The On-Demand Culture and Therapy

by Judy Koven, WTRS Coordinator

We in Seattle live in a busy city, with its strong economy, burgeoning population, changing demographic, and the many challenges these bring. The corporate technology culture that’s become predominant in central Puget Sound exerts a powerful influence on our sensibility, values, and priorities. I call it the “on-demand culture”.

Want to buy something? Order it from Amazon Prime and it shows up in a few hours. Hungry? Find something that looks good on your restaurant app and a delivery person is at your door with an insulated bag, dinner at the ready. Need to get somewhere quickly? Get on your smart phone and Lyft will be there.

As someone who educates and matches clients looking for a therapist, I often see the ripple effect from this on-demand worldview. People now come to the search for a therapist with similar expectations, foregrounding convenience and immediate results. These are understandable requests but not necessarily realistic, nor are they reliable determinants for successful therapy.

Therapy entails a different mindset. Research has repeatedly shown that a good match in a therapist is essential for a positive outcome. When we’re in distress, it’s understandable that we want relief now, and it takes courage to reach out for assistance. But convenience doesn’t guarantee productive and successful therapist-client collaboration over time.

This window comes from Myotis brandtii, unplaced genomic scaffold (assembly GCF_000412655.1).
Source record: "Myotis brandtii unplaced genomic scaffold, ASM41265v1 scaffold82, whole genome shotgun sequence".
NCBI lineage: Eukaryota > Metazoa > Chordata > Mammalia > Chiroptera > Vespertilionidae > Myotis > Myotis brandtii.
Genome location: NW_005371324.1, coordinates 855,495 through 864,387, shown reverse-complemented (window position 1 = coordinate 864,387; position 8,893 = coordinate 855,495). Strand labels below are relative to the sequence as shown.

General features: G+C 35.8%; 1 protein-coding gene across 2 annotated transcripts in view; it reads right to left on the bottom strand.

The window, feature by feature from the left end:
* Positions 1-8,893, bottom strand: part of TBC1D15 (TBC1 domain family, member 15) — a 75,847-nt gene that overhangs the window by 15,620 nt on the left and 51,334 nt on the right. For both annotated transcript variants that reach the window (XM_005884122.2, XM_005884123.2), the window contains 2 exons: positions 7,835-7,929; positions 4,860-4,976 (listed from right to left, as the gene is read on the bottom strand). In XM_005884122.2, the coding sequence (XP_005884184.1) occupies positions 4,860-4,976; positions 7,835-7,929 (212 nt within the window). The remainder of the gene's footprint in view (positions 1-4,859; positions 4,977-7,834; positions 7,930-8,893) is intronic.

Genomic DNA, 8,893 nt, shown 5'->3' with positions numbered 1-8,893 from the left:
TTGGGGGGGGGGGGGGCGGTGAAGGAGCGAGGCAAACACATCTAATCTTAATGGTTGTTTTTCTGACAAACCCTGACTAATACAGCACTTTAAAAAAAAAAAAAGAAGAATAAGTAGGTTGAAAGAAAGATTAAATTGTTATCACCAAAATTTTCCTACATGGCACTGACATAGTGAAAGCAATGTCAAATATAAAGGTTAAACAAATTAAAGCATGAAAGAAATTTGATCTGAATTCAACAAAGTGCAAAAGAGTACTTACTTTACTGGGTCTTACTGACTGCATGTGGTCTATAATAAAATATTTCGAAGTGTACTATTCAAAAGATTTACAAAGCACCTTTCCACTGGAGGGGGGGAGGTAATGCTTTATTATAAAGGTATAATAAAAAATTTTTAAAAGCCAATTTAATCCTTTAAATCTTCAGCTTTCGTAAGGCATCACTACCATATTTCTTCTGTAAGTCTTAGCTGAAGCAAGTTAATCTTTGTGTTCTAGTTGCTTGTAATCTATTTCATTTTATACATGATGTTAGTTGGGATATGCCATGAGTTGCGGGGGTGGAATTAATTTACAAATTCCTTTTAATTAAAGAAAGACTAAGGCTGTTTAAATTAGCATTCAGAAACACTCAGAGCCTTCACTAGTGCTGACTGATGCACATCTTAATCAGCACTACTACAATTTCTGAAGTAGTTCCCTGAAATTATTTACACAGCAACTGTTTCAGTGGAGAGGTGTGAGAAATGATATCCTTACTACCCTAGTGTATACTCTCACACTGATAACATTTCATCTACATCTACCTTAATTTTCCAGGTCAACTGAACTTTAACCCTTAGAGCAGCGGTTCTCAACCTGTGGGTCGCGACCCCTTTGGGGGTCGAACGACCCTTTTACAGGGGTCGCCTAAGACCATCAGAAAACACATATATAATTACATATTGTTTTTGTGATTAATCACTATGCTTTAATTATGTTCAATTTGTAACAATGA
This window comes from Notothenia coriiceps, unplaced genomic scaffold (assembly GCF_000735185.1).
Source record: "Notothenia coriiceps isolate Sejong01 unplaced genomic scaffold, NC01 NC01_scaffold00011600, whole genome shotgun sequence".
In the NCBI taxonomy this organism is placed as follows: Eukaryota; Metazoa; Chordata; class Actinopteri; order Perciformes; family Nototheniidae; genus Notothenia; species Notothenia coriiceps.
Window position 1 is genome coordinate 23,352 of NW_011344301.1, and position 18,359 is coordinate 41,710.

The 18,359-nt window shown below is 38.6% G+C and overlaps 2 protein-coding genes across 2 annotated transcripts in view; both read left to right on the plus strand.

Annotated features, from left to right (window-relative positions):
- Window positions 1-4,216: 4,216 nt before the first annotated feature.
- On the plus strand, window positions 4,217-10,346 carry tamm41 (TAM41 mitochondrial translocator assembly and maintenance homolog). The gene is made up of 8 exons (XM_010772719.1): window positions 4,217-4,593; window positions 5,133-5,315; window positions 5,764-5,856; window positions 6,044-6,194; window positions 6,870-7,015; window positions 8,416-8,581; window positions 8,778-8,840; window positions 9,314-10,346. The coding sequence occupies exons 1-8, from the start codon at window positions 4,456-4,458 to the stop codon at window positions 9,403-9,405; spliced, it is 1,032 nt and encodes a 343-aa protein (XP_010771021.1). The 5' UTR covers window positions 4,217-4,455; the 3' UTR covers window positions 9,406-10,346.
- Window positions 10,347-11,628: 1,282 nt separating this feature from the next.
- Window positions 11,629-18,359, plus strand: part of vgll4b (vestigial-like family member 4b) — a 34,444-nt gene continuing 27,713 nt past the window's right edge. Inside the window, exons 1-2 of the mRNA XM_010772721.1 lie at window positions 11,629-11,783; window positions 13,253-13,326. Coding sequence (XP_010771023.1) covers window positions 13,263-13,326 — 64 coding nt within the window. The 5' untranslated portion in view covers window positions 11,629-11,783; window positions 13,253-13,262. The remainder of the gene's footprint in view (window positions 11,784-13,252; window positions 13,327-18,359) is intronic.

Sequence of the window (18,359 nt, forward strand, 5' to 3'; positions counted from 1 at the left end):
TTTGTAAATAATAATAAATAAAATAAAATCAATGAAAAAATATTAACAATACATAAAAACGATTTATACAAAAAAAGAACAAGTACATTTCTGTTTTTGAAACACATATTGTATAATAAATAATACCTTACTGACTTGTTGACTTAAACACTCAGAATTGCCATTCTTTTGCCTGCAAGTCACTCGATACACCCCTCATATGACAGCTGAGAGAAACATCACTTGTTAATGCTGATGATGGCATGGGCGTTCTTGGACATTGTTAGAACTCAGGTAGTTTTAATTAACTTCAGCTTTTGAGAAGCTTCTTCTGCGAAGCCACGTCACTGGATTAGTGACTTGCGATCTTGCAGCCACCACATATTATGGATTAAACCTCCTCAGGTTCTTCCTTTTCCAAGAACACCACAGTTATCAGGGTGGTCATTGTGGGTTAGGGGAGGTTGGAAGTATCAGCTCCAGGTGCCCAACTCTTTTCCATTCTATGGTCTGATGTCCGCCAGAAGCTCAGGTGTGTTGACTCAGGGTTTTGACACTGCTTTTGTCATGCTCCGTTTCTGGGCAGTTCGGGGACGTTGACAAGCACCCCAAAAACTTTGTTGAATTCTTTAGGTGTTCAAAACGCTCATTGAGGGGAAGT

An on-demand culture may work efficiently for meeting practical needs but doesn’t translate well for our deeper well being. In fact, it is a significant source of stress. Therapy provides an opportunity to slow down, reflect, and create new ways of understanding and interacting with the self and the world. The result is deeper, more lasting transformation.

Tidying up

Those of us who’ve read Marie Kondo’s book The Life-Changing Magic of Tidying Up: The Japanese Art of Decluttering and Organizing, were perhaps both amused and inspired by her ideas on organizing our “stuff” and surrounding ourselves with only the things that bring us joy. Now, a local money coach, Mikelann Valterra, springboards on Kondo’s theme to write about how to manage our parallel financial clutter, address the stress it causes, and simplify our lives.

It’s a nice followup to this month’s interview with Jan Bucy, MA LMHC.

Life at Amazon

by Judy Koven

Last weekend’s New York Times article on the demanding workplace culture at Amazon has sparked intense discussion across digital and traditional media. As someone who helps people looking for therapy, I’ve heard many stories from stressed-out Amazon employees struggling to fit into what they experience as a hyper-competitive, sometimes aggressive environment and keep some semblance of balance to their lives. Whether you’re a satisfied Amazon customer, hate the company’s giant footprint on Seattle, or fall somewhere in between, the article raises important questions about what it means to work in our new economy, how we live our values and envision our community, and how well we’re able to sustain a balanced quality of life.

Though many who’ve worked at Amazon have had a negative experience, others have more positive opinions about their employer. Click here to see some of the feedback the Times received about the article.